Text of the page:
The Organization of Petroleum Exporting Countries (OPEC) is a cartel that was formed in 1960 with an initial membership consisting of Iran, Iraq, Kuwait, Saudi Arabia and Venezuela. The background milieu is that the world was in a state of decolonialisation at the time. The world oil market was dominated by seven major oil companies, all from developed nations, while the OPEC nations were all developing nations. The birth of OPEC, therefore, reflected an interest by oil-producing nations to “exercise permanent sovereignty over their natural resources in the interest of their national development” (OPEC, 2012). Several other nations would join OPEC over the coming years, including Qatar, Indonesia, UAE, Libya, Algeria, Nigeria, Ecuador and Gabon. Angola would also join, much later, while Gabon, Indonesia and Ecuador would later withdraw from the cartel (OPEC, 2012).

Don't use plagiarized sources. Get Your Custom Essay on
The Organization of Petroleum Exporting Countries
Just from $13/Page
Order Essay

The 1970s were a period of growth and maturation for OPEC. The market for oil became much more volatile, and oil became a geopolitical tool for the OPEC nations. Two critical events — the Arab oil embargo and the Iranian Revolution — would characterize this volatility. These crises empowered the OPEC nations. They undertook steps to aid poorer nations and would establish the OPEC Fund for International Development in 1976. The oil embargo lasted for one year during which the price of oil nearly quadrupled. This event also showed to the world the vulnerability of the United States to foreign oil and its weak energy supply chain in general. It also showed OPEC that oil could be used as a political tool (State Department, n.d.). It would later use this in other future conflicts as well.

In the 1980s, oil prices crashed by mid-decade. There was a glut of oil on the market as consumers reduced their fuel consumption in response to the high prices and volatility of the 1970s. In addition, those high prices allowed other nations to get into the oil business, the result being that not only did overall supply increase but OPEC’s share of the world oil market declined. With it came the cartel’s ability to become involved in geopolitics, since Western markets were better able to source oil from elsewhere. Despite a smaller market share, OPEC was better able to manage prices and by the 1990s the cartel was a stabilizing force in the oil market. However, oil prices crashed again in the 1990s especially with the collapse of the Asian Tiger economies. Prices by the late 1990s were very low. In addition, new supply came onto the world market from former Soviet production.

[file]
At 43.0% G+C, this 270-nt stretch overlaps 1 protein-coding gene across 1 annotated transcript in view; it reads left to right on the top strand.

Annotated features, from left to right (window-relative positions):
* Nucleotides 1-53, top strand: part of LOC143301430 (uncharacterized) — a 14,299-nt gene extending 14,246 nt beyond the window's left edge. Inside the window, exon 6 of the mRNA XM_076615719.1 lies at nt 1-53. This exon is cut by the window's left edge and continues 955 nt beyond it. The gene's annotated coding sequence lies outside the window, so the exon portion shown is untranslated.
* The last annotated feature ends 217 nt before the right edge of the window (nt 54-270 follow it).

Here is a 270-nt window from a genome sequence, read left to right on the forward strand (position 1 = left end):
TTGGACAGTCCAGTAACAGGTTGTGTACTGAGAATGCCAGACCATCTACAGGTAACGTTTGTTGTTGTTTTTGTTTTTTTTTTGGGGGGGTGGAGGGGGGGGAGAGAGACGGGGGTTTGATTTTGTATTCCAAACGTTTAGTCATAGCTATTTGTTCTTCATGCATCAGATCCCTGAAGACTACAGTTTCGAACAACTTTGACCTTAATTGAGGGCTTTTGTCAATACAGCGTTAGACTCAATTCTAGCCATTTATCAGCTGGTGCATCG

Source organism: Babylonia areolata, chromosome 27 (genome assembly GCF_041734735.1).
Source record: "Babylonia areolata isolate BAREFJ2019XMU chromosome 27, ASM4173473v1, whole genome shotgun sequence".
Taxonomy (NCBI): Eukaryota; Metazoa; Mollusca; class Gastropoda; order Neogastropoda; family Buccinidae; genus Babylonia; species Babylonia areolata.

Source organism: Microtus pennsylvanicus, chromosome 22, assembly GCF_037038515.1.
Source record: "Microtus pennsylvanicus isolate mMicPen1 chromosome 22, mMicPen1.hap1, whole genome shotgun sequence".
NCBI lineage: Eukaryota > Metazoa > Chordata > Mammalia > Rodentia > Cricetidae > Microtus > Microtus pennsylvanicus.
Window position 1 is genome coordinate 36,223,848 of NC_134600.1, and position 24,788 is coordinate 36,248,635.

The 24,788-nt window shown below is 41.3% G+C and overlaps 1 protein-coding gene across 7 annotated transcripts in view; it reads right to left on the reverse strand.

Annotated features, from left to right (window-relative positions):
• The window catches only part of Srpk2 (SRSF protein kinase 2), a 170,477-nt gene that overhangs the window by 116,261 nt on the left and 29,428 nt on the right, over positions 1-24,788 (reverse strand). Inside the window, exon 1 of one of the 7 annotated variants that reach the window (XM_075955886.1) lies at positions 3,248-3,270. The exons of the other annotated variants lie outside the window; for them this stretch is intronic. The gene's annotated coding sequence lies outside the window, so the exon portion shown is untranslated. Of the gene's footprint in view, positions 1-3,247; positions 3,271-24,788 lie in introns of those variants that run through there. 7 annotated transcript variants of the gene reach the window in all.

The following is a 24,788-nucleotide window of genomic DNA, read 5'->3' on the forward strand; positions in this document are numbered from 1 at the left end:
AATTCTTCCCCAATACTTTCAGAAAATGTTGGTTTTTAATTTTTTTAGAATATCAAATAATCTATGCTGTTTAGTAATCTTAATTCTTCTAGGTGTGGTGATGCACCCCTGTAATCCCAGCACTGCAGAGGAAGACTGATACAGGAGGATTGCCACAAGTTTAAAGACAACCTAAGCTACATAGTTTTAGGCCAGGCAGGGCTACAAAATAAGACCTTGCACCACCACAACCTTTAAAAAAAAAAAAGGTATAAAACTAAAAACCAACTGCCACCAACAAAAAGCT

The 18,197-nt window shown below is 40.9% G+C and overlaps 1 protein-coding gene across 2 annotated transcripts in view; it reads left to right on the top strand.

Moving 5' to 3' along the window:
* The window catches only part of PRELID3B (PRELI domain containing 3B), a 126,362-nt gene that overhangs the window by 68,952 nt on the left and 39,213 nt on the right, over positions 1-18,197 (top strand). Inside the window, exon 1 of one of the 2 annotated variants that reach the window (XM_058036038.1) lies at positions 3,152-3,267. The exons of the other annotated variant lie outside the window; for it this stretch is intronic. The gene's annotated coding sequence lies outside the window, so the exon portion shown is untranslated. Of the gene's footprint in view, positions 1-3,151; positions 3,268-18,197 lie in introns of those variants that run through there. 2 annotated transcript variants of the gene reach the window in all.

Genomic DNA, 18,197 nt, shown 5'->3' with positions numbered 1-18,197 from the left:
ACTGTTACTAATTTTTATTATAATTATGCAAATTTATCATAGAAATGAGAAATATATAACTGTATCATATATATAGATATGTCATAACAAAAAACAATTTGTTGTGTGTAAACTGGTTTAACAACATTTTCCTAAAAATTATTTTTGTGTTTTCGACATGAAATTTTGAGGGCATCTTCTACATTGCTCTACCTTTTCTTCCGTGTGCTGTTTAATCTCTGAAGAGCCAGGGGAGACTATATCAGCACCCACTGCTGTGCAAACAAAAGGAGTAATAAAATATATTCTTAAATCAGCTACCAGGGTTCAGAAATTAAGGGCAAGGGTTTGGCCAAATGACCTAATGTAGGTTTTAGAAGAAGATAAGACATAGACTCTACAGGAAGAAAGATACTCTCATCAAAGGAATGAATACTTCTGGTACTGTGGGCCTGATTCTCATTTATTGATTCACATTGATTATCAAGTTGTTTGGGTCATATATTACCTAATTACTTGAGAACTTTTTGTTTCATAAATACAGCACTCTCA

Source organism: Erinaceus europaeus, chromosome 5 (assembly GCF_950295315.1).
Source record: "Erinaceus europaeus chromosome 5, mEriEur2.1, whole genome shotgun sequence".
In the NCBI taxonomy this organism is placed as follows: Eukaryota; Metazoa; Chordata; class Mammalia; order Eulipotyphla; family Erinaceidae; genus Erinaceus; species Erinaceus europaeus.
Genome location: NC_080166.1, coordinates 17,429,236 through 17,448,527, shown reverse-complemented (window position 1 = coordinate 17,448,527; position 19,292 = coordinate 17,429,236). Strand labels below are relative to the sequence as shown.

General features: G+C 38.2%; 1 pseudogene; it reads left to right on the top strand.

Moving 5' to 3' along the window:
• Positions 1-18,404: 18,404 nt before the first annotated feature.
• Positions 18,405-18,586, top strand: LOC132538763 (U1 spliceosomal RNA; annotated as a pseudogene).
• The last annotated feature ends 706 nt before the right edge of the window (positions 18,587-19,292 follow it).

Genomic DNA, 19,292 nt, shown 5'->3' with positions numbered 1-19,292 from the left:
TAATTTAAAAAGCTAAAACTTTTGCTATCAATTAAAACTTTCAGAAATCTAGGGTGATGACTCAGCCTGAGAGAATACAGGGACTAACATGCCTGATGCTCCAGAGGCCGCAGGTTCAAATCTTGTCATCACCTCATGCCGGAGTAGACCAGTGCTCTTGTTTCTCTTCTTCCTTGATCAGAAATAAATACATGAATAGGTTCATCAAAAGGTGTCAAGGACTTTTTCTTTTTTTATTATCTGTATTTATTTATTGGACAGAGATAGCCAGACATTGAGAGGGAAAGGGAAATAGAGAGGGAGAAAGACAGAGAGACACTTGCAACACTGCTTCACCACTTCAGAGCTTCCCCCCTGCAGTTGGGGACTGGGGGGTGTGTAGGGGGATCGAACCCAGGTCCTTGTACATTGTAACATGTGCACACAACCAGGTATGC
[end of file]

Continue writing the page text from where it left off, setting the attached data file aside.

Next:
OPEC in the 2000s has benefitting from a long-term rise in the price of oil, powered by strong growth in a variety of emerging economies. However, a number of factors contributed to increased volatility in the market. Oil had become an asset class, subject to speculation that increased the volatility. This presented a challenge to OPEC with respect to managing prices and world supply. By the late 2000s, OPEC adopted resolutions with three guiding themes — stable energy markets, sustainable development and the environment. Today, OPEC continues to control around a third of the world’s oil production, and uses that production to manage the supply and price of oil to the best of its ability, and to the benefit of its members. OPEC remains a vital component of the global energy supply chain.

Works Cited:

OPEC. (2012). Brief history. Organization of Petroleum Exporting Countries. Retrieved December 4, 2012 from http://www.opec.org/opec_web/en/about_us/24.htm

US Department of State. (no date). Milestones 1969-1976. U.S. Department of State. Retrieved December 4, 2012 from http://history.state.gov/milestones/1969-1976/OPEC